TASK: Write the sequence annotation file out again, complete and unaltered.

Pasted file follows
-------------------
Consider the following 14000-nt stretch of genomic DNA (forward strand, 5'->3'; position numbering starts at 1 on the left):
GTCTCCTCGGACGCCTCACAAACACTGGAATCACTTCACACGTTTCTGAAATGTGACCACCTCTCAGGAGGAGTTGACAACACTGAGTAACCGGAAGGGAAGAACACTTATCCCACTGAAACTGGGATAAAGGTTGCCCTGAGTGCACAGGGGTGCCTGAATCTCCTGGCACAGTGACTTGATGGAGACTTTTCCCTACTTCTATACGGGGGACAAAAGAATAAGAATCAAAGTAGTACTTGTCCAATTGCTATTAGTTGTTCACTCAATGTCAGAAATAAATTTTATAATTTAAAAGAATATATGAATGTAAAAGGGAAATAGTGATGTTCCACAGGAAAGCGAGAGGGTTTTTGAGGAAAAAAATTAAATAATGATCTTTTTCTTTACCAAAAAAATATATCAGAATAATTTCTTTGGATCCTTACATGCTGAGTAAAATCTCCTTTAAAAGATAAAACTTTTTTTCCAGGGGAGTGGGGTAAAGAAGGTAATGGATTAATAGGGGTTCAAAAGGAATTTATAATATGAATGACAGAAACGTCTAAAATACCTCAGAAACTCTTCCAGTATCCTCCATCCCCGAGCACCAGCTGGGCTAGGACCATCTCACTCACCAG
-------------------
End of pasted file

Consider the following 14000-nt stretch of genomic DNA (forward strand, 5'->3'; position numbering starts at 1 on the left):
GTCTCCTCGGACGCCTCACAAACACTGGAATCACTTCACACGTTTCTGAAATGTGACCACCTCTCAGGAGGAGTTGACAACACTGAGTAACCGGAAGGGAAGAACACTTATCCCACTGAAACTGGGATAAAGGTTGCCCTGAGTGCACAGGGGTGCCTGAATCTCCTGGCACAGTGACTTGATGGAGACTTTTCCCTACTTCTATACGGGGGACAAAAGAATAAGAATCAAAGTAGTACTTGTCCAATTGCTATTAGTTGTTCACTCAATGTCAGAAATAAATTTTATAATTTAAAAGAATATATGAATGTAAAAGGGAAATAGTGATGTTCCACAGGAAAGCGAGAGGGTTTTTGAGGAAAAAAATTAAATAATGATCTTTTTCTTTACCAAAAAAATATATCAGAATAATTTCTTTGGATCCTTACATGCTGAGTAAAATCTCCTTTAAAAGATAAAACTTTTTTTCCAGGGGAGTGGGGTAAAGAAGGTAATGGATTAATAGGGGTTCAAAAGGAATTTATAATATGAATGACAGAAACGTCTAAAATACCTCAGAAACTCTTCCAGTATCCTCCATCCCCGAGCACCAGCTGGGCTAGGACCATCTCACTCACCAG